Ballroom Marfa in Marfa, Texas, will receive $250,000 to support a multi-stage improvement plan for Vizcaino County Park, which is on several acres of scenic desert on the northeastern edge of town. The park will be a permanent home for Marfa's "Drive-In," a new outdoor venue for music, film, and performing arts.

Wormfarm Institute in Reedsburg, Wisconsin, will receive $50,000 to support the planning, piloting, and evaluation of their "Farm/Art D-Tour." Guided and self-led tours will take place along rural roads in northern Sauk County, Wisconsin, featuring farm-based, ephemeral art installations and performances; artist-designed-and-built mobile farm stands; and interpretative signage about rural culture and the local arts, food, and farming communities.

Hayballs by Alexis Ortiz and Danny Mansmith at Wormfarm.

Hayballs by Alexis Ortiz and Danny Mansmith at Wormfarm. Photo by Donna Neuwirth

See the complete listing of Our Town grants.

On July 12th, NEA Chairman Rocco Landesman and NEA Design Director Jason Schupbach hosted a webinar announcing the inaugural round of Our Town grants. The webinar has been archived and is now available.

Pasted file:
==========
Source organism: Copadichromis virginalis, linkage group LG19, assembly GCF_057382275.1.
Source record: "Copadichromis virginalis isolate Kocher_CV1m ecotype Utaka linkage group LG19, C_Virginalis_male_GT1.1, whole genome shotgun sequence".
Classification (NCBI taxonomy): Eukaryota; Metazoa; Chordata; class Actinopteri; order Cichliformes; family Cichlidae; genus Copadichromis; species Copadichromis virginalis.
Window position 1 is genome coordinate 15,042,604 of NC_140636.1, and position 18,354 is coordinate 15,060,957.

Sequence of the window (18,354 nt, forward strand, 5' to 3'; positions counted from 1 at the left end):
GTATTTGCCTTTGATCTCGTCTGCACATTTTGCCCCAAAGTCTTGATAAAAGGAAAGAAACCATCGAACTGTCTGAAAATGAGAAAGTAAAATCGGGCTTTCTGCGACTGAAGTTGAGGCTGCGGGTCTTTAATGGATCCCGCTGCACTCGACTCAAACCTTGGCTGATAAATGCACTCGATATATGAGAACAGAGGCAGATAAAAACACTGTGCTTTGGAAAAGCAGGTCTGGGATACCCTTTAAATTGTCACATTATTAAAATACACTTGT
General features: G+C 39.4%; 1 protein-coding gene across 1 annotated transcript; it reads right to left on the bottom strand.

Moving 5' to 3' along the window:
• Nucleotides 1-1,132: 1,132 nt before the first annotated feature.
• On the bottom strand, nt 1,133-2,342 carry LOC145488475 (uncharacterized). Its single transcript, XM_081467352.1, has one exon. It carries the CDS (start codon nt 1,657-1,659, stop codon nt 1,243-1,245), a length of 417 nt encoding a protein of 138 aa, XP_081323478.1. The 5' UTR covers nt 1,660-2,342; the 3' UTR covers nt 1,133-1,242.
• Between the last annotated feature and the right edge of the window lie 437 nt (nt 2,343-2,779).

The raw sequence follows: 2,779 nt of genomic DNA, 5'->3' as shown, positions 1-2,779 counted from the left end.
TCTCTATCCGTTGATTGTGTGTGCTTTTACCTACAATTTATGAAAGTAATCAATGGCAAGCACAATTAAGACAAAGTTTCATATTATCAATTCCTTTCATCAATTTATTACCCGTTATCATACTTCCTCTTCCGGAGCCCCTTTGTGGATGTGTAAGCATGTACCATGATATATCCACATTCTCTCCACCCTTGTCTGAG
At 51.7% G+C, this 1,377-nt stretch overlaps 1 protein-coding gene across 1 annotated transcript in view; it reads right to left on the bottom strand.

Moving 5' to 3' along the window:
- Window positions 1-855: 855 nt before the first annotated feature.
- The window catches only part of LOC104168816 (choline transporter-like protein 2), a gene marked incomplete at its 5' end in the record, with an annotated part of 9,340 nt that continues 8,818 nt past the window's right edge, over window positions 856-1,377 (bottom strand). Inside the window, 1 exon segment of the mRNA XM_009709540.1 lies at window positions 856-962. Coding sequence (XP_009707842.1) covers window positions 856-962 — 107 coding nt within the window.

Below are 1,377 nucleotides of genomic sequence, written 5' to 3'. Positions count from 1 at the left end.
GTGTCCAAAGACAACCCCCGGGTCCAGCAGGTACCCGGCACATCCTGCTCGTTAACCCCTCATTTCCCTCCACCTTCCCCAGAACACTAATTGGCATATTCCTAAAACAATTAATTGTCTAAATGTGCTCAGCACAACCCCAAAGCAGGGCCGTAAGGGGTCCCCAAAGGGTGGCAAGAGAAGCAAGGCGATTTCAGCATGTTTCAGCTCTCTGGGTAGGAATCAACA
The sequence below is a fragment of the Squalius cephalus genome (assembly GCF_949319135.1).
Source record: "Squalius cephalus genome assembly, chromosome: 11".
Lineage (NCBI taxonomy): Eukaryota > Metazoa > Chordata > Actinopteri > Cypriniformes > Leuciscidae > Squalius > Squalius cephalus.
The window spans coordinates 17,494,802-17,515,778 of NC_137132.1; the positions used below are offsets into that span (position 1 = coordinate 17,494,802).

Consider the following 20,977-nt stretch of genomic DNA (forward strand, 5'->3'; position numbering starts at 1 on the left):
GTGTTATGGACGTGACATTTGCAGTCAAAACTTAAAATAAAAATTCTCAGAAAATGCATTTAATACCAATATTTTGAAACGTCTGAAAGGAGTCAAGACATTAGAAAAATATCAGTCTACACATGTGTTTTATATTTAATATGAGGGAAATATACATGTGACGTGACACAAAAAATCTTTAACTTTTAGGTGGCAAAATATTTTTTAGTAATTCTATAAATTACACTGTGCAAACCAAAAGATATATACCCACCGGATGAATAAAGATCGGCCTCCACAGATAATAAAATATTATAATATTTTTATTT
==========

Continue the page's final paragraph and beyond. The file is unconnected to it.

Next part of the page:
Our Town builds on the NEA's 25-year history of investment in creative placemaking, which has included:

The Mayors' Institute on City Design®, run in partnership with the American Architectural Foundation and the U.S. Conference of Mayors, which connects mayors and design professionals to tackle communities' most pressing design challenges.

The MICD 25th Anniversary Initiative, for which 21 grants totaling $3 million were announced in July 2010. The grants focused in four specific areas: reuse of abandoned space, commissioning public art, cultural district planning, and new ways of designing infrastructure.